As I revise Universities on Fire I have been mulling over one way of looking at the climate crisis in recent history and the near future. It’s a grim view, specifically of the United States, and yet I can’t shake it. Please help talk me out of it.
Fair warning: I’m writing this in a hurry, caught between competing deadlines, so it’ll be a short post without a ton of links or development.
Let’s start with the American partisan divide over the climate crisis. Roughly speaking the Republican party either doesn’t think it matters, or thinks it’ll happen but humans didn’t do it and the government should stay out of the issue, or considers it a conspiracy/scam. In contrast the Democratic party has been increasingly interested in viewing climate change as a dire threat and wanting to do something about it.
So when Americans elected Trump and gave both houses of Congress to the Republicans in 2016, we were set for a climate crisis retreat on the political side. (This is one reason I saw my friend Bill McKibben campaigning fiercely for Hillary Clinton that year.
) While civil society may have become more interested in the climate crisis, government was either stymied or retrograde. So that’s four years lost.
Then in 2020 the US elected Joe Biden. He pledged to treat the climate crisis as a leading threat. He proposed a series of programs and participated in the 2021 COP meeting. Yet all of that political energy ran into a political minefield. Many of those programs died in Congress, thanks to solid Republican opposition, plus being undermined by putative Democrats Manchin and Sinema. Meanwhile, Biden authorized more oil drilling.
Next, Putin attacked Ukraine and it looks like Biden’s political calculus changed. The American president responded to that new war by (among other things) calling for increased fossil fuel production (LNG to Germany, expanded infrastructure, etc.) in order to help countries avoid buying Russian oil and gas. As for alternatives, global opinion seems to hold that renewables (primarily solar and wind, also hydro) are not capable of being scaled up to meet potential energy shortfalls. In short, for geopolitical reasons, the White House led the way in increasing fossil fuel production.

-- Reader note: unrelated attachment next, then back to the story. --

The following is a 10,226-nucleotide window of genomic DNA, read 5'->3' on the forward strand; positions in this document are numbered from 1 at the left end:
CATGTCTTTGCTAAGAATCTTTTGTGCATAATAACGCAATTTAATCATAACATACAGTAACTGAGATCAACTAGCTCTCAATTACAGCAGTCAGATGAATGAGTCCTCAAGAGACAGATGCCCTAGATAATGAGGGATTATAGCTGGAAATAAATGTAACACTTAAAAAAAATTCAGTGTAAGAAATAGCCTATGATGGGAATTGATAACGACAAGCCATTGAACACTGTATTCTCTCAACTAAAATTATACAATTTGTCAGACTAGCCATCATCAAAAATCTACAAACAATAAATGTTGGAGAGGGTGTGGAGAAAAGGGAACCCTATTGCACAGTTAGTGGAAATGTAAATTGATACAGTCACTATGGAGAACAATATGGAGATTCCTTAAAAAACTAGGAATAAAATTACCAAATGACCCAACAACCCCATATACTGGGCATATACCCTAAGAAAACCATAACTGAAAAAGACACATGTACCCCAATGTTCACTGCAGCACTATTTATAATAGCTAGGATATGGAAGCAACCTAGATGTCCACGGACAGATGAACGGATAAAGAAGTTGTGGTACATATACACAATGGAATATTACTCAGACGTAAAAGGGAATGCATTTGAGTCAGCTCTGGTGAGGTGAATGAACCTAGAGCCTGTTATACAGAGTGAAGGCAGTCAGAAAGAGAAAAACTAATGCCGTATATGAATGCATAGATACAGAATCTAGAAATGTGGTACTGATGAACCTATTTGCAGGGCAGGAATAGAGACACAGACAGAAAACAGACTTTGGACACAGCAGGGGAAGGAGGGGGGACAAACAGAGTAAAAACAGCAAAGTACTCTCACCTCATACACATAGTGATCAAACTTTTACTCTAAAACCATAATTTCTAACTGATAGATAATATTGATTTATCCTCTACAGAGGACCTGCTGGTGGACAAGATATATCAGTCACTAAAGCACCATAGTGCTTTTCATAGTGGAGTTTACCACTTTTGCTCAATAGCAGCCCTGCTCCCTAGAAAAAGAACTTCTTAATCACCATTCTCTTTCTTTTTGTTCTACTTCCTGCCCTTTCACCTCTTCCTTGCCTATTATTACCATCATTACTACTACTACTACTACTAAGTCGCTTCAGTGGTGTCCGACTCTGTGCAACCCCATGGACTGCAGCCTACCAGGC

The political calculation has other components. As 2022 staggers on, some polls indicate that climate change is not a leading issue for most Americans now. Perhaps in response to such assessments, Biden and some other Democrats have stopped talking about climate change as much as they used to. The topic barely appeared in the 2022 State of the Union.
This brings my grim story to the rest of 2022. Looking ahead, I see little chance of relief.
The consensus seems to be that the GOP will attain a Senate majority in November’s Congressional elections, and also make gains in the House, perhaps enough for a majority. This would block any major climate initiatives from Biden in 2023-2024, assuming he attempts any, given the GOP’s militant and well organized opposition to anything along these lines.
Which brings us to 2024 and eight years of next to no American governmental progress on the climate emergency. That’s almost a decade, lost. Is the US really responding this badly to what is arguably the biggest 21st century crisis?
Looking further ahead, what are the odds of the Democratic party returning to a climate focus, winning the presidency in 2024, and also getting back majorities in both houses?
Please help me see a way out of this. Tell me Biden will use his extensive federal experience to whip up some powerful executive orders which will actually get done, running past Republican judges. Make a case that the states making up the majority of American economic power are going to take more action on the issue. Perhaps you see a climate disaster occurring which will sap Republican opposition to climate mitigation and adaption policies. Or something.
Otherwise I’m staring at stuck with the title of a cruel yet fair documentary from a decade ago, which describes our era as The Age of Stupid. That described the world; for now, in this post, I’m just focused on the United States.
Are we really ending up being such lousy ancestors?